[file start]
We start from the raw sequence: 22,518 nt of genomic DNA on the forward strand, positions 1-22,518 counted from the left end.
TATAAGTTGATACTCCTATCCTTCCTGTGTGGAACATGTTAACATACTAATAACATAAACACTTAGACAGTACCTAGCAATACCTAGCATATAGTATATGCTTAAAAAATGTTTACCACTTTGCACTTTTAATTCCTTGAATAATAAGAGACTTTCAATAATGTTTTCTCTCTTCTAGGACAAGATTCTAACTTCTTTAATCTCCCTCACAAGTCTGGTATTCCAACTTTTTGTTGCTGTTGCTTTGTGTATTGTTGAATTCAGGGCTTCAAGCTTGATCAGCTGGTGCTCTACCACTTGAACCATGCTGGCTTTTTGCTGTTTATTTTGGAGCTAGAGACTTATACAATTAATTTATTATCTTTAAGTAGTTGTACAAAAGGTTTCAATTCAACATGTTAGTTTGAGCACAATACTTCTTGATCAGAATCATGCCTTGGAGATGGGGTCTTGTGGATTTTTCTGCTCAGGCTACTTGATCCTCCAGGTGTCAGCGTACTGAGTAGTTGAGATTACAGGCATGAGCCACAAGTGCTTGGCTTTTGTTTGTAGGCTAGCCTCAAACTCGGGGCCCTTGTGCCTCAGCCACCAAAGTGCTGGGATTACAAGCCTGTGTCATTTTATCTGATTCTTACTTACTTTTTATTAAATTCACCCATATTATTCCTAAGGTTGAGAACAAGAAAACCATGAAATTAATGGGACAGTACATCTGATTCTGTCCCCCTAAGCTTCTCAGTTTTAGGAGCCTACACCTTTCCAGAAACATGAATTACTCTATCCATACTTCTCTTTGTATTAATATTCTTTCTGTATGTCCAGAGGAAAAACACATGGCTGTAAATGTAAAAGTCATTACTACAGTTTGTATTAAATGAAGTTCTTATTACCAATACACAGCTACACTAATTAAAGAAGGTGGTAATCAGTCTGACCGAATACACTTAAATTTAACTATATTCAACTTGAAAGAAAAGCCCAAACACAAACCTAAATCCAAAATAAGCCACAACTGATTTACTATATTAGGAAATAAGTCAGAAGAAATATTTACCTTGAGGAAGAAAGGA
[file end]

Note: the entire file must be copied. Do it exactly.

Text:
We start from the raw sequence: 22,518 nt of genomic DNA on the forward strand, positions 1-22,518 counted from the left end.
TATAAGTTGATACTCCTATCCTTCCTGTGTGGAACATGTTAACATACTAATAACATAAACACTTAGACAGTACCTAGCAATACCTAGCATATAGTATATGCTTAAAAAATGTTTACCACTTTGCACTTTTAATTCCTTGAATAATAAGAGACTTTCAATAATGTTTTCTCTCTTCTAGGACAAGATTCTAACTTCTTTAATCTCCCTCACAAGTCTGGTATTCCAACTTTTTGTTGCTGTTGCTTTGTGTATTGTTGAATTCAGGGCTTCAAGCTTGATCAGCTGGTGCTCTACCACTTGAACCATGCTGGCTTTTTGCTGTTTATTTTGGAGCTAGAGACTTATACAATTAATTTATTATCTTTAAGTAGTTGTACAAAAGGTTTCAATTCAACATGTTAGTTTGAGCACAATACTTCTTGATCAGAATCATGCCTTGGAGATGGGGTCTTGTGGATTTTTCTGCTCAGGCTACTTGATCCTCCAGGTGTCAGCGTACTGAGTAGTTGAGATTACAGGCATGAGCCACAAGTGCTTGGCTTTTGTTTGTAGGCTAGCCTCAAACTCGGGGCCCTTGTGCCTCAGCCACCAAAGTGCTGGGATTACAAGCCTGTGTCATTTTATCTGATTCTTACTTACTTTTTATTAAATTCACCCATATTATTCCTAAGGTTGAGAACAAGAAAACCATGAAATTAATGGGACAGTACATCTGATTCTGTCCCCCTAAGCTTCTCAGTTTTAGGAGCCTACACCTTTCCAGAAACATGAATTACTCTATCCATACTTCTCTTTGTATTAATATTCTTTCTGTATGTCCAGAGGAAAAACACATGGCTGTAAATGTAAAAGTCATTACTACAGTTTGTATTAAATGAAGTTCTTATTACCAATACACAGCTACACTAATTAAAGAAGGTGGTAATCAGTCTGACCGAATACACTTAAATTTAACTATATTCAACTTGAAAGAAAAGCCCAAACACAAACCTAAATCCAAAATAAGCCACAACTGATTTACTATATTAGGAAATAAGTCAGAAGAAATATTTACCTTGAGGAAGAAAGGA